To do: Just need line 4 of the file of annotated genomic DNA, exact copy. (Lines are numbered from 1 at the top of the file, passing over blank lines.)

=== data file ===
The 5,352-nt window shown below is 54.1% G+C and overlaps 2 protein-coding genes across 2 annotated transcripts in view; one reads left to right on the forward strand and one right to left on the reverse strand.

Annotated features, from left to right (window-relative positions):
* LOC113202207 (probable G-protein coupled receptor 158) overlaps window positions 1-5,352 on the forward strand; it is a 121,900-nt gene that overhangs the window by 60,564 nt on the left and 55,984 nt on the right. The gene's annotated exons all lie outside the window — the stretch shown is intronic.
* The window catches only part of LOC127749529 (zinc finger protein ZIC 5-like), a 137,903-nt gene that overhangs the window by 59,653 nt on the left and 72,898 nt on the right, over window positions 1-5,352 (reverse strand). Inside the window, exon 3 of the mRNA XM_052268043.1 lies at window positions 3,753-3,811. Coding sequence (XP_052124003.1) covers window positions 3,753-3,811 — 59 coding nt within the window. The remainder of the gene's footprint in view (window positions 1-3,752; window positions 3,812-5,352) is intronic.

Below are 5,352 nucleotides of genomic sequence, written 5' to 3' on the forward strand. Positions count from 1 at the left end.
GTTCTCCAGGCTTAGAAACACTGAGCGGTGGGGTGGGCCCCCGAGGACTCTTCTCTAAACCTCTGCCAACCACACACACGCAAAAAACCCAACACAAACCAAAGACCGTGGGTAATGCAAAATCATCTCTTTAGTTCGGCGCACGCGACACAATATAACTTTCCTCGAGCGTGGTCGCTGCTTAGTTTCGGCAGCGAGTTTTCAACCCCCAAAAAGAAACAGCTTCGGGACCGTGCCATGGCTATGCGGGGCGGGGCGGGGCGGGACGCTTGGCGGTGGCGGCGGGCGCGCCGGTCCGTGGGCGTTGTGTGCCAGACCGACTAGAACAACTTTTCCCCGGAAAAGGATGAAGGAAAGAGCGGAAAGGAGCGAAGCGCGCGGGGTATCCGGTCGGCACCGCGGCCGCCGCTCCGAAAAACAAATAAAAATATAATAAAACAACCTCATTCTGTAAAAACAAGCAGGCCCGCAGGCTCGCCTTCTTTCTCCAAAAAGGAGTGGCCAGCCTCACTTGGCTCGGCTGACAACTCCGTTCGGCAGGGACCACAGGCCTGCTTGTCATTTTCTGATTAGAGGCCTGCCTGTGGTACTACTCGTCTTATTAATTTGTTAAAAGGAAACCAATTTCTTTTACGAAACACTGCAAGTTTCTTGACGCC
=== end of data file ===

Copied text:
* The window catches only part of LOC127749529 (zinc finger protein ZIC 5-like), a 137,903-nt gene that overhangs the window by 59,653 nt on the left and 72,898 nt on the right, over window positions 1-5,352 (reverse strand). Inside the window, exon 3 of the mRNA XM_052268043.1 lies at window positions 3,753-3,811. Coding sequence (XP_052124003.1) covers window positions 3,753-3,811 — 59 coding nt within the window. The remainder of the gene's footprint in view (window positions 1-3,752; window positions 3,812-5,352) is intronic.